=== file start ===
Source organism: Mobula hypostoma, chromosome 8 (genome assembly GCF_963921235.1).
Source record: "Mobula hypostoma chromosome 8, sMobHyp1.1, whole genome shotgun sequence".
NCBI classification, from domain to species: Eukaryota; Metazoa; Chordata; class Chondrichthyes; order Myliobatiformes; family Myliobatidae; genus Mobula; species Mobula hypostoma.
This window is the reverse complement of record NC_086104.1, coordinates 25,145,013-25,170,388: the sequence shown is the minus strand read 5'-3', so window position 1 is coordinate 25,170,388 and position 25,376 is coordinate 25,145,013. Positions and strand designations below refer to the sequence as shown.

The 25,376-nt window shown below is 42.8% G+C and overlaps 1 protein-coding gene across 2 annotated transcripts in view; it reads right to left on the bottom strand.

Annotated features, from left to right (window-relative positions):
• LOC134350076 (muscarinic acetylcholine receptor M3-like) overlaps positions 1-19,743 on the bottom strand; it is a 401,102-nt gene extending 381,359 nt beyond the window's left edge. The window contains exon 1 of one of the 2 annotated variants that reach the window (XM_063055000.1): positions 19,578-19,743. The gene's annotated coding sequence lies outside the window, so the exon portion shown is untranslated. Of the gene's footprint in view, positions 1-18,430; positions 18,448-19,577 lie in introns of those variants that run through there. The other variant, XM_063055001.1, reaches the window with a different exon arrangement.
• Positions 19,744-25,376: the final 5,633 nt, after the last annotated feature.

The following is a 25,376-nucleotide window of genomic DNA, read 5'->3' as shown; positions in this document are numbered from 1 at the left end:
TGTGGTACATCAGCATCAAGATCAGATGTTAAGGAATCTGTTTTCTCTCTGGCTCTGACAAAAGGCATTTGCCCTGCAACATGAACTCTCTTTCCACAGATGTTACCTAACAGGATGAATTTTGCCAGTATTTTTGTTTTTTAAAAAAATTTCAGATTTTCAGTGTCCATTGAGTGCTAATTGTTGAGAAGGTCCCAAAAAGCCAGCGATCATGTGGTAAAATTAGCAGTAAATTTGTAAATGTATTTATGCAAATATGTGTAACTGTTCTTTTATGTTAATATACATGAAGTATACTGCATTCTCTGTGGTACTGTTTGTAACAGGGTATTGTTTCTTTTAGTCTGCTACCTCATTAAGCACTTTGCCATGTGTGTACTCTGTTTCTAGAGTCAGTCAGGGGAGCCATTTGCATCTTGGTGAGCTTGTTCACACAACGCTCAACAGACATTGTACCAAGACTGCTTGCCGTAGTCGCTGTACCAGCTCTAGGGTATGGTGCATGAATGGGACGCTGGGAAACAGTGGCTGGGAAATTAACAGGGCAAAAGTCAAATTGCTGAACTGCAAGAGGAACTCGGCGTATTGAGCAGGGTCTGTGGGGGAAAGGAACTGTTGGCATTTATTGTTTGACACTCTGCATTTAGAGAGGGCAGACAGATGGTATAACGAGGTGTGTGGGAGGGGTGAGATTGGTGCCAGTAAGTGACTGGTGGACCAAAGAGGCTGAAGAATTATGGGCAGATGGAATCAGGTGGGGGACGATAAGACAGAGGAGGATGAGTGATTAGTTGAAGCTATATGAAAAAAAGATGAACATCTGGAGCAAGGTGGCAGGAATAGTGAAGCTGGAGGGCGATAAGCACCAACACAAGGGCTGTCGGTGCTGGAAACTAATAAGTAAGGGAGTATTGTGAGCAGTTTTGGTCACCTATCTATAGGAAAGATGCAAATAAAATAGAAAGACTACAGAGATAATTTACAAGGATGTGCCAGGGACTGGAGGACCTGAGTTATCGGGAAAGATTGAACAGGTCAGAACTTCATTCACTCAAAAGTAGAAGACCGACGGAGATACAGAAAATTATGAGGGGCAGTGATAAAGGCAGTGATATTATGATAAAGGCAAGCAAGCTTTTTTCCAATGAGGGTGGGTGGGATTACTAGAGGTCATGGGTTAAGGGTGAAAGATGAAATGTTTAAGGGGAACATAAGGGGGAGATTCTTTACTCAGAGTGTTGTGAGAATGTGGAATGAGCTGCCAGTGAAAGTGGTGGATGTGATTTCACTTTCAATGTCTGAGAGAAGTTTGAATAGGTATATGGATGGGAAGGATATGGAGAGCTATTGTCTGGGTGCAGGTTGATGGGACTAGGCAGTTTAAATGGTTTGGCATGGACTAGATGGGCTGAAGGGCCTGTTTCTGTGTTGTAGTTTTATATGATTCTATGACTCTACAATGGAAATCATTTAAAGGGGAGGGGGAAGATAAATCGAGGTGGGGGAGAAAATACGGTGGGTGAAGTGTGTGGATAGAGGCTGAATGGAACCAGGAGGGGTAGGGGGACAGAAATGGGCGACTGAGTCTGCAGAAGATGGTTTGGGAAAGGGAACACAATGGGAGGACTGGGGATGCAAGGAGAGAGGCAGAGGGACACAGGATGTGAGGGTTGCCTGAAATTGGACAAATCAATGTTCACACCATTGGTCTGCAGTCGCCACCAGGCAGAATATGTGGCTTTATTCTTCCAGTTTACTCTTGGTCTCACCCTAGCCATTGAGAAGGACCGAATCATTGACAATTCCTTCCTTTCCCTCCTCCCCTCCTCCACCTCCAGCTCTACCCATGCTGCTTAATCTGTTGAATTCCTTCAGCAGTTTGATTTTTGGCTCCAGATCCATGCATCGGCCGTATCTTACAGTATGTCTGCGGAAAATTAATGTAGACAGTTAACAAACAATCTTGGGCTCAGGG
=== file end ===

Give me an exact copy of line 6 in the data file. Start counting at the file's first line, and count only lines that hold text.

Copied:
Annotated features, from left to right (window-relative positions):